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New teaching licensure system already facing changes

Members of the House Education Innovation Policy Committee listen March 8 as staff from the Department of Education discuss HF3315 which contains a number of education policy changes. Photo by Paul Battaglia

The Minnesota teacher licensure system underwent an overhaul last session and it turns out there still may be a few bugs to be worked out.

Removing a provision in the Tier 3 option of the licensing system was one of several revisions that the Department of Education presented to the House Education Innovation Policy Thursday when it began consideration of HF3315.

The bill, which was amended and laid over, is sponsored by Rep. Sondra Erickson (R-Princeton). She said it could become a vehicle for the omnibus education policy package. The companion, SF3086, sponsored by Sen. Eric Pratt (R-Prior Lake), awaits action by the Senate E-12 Policy Committee.

Tier 3 teaching licensure debated

Last session, legislators passed a new teacher licensing systems geared towards streamlining a complicated licensing process that was seen as a deterrent to potential Minnesota educators.

During a conference committee, a provisional change was made to the Tier 3 license that didn’t sit well with some. This change allowed teachers with three years of experience under Tier 2 – a less stringent license — to become eligible for Tier 3 licensure.

Rep. Mary Kunesh-Podein (DFL-New Brighton), an educator herself, felt the change would allow individuals to circumvent time-intensive and costly teacher preparation requirements.

"We spend a lot of money continuing to train ourselves and this person could come in and basically do none of that and become a teacher with none of the responsibility that the rest of us have gone through,” she said. “I’m just really confused and dumbfounded by this whole thing and I would absolutely strike it out. There’s no way I would support something like that.”

Sara Ford, a researcher for Education Minnesota who supports removal of the provision, said it creates a problematic loophole that will have profound impacts on students and student achievement.

“It’s not comparable to any of the other pathways because it does not require completion of, or even enrollment in, the teacher preparation program,” she said. Ford also noted that research shows a lack of teacher preparation results in negative outcomes for students and higher rates of teacher attrition.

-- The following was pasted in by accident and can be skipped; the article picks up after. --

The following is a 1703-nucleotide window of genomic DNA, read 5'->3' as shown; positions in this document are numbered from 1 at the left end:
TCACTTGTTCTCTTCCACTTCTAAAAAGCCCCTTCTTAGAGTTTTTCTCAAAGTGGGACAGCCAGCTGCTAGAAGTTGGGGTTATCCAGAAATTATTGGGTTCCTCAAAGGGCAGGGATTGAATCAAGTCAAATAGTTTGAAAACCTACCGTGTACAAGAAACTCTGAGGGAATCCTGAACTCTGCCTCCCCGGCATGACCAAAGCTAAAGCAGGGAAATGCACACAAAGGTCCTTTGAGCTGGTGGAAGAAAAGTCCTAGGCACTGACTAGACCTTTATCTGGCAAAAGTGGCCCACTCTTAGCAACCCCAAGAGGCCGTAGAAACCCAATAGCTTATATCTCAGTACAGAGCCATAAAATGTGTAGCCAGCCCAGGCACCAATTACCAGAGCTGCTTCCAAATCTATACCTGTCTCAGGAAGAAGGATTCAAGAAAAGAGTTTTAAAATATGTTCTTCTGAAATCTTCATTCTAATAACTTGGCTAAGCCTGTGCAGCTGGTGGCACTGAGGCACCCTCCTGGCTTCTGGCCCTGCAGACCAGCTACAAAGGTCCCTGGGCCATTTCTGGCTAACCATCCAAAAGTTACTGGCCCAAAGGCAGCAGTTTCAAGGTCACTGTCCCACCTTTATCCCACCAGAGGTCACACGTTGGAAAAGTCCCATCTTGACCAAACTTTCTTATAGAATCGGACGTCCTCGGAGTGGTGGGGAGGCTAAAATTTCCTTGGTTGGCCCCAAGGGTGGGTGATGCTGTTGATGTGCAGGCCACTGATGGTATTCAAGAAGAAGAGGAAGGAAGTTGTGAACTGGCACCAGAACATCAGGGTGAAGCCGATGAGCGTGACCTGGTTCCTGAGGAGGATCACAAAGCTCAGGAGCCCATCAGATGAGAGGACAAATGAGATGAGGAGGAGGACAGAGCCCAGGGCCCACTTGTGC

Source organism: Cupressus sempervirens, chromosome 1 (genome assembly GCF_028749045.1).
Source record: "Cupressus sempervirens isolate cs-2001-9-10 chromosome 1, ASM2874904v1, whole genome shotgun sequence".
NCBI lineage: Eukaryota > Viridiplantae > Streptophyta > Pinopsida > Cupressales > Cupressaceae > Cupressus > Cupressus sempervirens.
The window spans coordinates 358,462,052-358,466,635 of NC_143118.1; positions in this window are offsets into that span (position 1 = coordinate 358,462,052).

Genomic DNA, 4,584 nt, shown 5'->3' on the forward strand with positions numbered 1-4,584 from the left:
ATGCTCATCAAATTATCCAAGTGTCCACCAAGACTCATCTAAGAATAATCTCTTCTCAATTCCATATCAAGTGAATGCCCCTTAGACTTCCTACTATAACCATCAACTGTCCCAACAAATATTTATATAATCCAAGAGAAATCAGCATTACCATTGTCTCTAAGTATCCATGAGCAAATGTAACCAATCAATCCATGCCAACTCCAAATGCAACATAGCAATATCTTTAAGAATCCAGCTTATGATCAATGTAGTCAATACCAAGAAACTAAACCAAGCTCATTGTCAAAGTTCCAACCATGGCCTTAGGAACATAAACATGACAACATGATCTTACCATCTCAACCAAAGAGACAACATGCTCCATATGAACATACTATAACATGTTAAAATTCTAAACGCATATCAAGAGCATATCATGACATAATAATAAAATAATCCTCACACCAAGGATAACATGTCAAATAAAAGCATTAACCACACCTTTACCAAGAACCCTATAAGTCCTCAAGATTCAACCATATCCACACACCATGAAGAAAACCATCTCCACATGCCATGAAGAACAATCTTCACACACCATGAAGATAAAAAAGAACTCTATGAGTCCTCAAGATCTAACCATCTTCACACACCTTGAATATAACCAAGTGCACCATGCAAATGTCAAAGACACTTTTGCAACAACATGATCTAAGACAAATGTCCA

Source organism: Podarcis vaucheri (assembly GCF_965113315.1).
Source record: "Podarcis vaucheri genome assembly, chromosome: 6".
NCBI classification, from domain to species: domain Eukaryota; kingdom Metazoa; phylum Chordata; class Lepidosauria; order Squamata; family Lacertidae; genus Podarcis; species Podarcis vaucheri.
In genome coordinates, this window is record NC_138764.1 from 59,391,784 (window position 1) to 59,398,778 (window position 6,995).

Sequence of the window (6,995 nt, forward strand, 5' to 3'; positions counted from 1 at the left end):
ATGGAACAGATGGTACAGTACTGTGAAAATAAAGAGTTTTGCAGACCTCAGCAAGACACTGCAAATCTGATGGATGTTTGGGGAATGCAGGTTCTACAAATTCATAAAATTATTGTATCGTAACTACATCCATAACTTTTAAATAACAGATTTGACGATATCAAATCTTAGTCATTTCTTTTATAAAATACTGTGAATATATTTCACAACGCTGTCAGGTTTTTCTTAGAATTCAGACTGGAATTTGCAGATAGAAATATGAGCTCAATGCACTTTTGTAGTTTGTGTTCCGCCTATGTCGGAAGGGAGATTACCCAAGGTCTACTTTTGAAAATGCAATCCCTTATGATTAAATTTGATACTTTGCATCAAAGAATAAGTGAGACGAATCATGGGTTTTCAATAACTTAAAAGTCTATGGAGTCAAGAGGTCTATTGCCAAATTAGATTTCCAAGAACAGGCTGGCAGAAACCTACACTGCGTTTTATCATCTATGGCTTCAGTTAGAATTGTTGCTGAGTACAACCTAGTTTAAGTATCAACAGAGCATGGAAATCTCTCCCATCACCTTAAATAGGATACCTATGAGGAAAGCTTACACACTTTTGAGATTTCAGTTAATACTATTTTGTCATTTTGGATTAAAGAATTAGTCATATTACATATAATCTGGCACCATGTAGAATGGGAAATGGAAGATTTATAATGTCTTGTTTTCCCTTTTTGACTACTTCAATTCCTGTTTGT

Jim Bartholomew, education policy director for the Minnesota Business Partnership, and an advocate of the provision, said that it’s important to look at the licensure system as a whole.

“I think it’s unfair to characterize someone who’s coming to this stage as just being someone off the streets, not having had any preparation,” Bartholomew said. “You’re just looking at Tier 3 here. I think that it’s important to look at the Tier 2 statutes as well, there are a lot of requirements there.”

Advocates for the provision want more time to see how it impacts the profession and students, with the hope that it will reduce Minnesota’s teacher shortage. However, Rep. Erin Maye Quade (DFL-Apple Valley) said she was uncomfortable with that idea.

“What happens if we collect that data and it shows that it’s not working well? Do those teachers that have become Tier 3 licensed teachers lose their licenses?” she said. “Gambling with our students isn’t always my favorite thing.”

Water quality language questioned

Among the other changes proposed by the bill, are provisions relating to water quality testing standards.

One would require school districts to complete lead testing in all of their buildings within the next two years, rather than five, as had been previously mandated. If a district did find the presence of lead in any potable water source, it would be required to remediate the water source, or shut it off and provide an alternative, such as bottled water.

Representing Minneapolis Public Schools, Josh Downham stressed that children’s safety and exposure to high levels of lead is an issue that they take very seriously. However, he had concerns about specific language that called for a zero-tolerance policy. To demonstrate his point he brought along a bottle of water, which by federal standards, can contain up to five-parts-per-billion of lead.

“This language would say that if we have the presence of one-part-per-billion in that drinking fountain we would have to replace it with one that has five-parts-per-billion,” Downham said.

Adosh Unni, the Education department’s director of government relations, said the department is still looking at the proposed language and intends to follow the guidelines set forth by the Department of Health, which considers reasonable lead count levels to be between two-and 20-parts-per-billion.  

Assistant Health Commissioner Paul Allwood said there is no safe level of lead ingestion. However, the department understands that a zero-tolerance lead policy is nearly impossible due to its ubiquity, even in modern building materials.   

“We’re not proposing that we would require zero tolerance for lead,” he said. “What we’re trying to do is provide practical options for school districts, including the ones that want to be more aggressive or more assertive in trying to mitigate their lead hazards based on their testing results.”

Other proposed revisions in the bill

Several technical changes were also proposed. These include clarifying state aid payments for special education by removing obsolete references and clarifying school meal debt collection requirements and procedures. 

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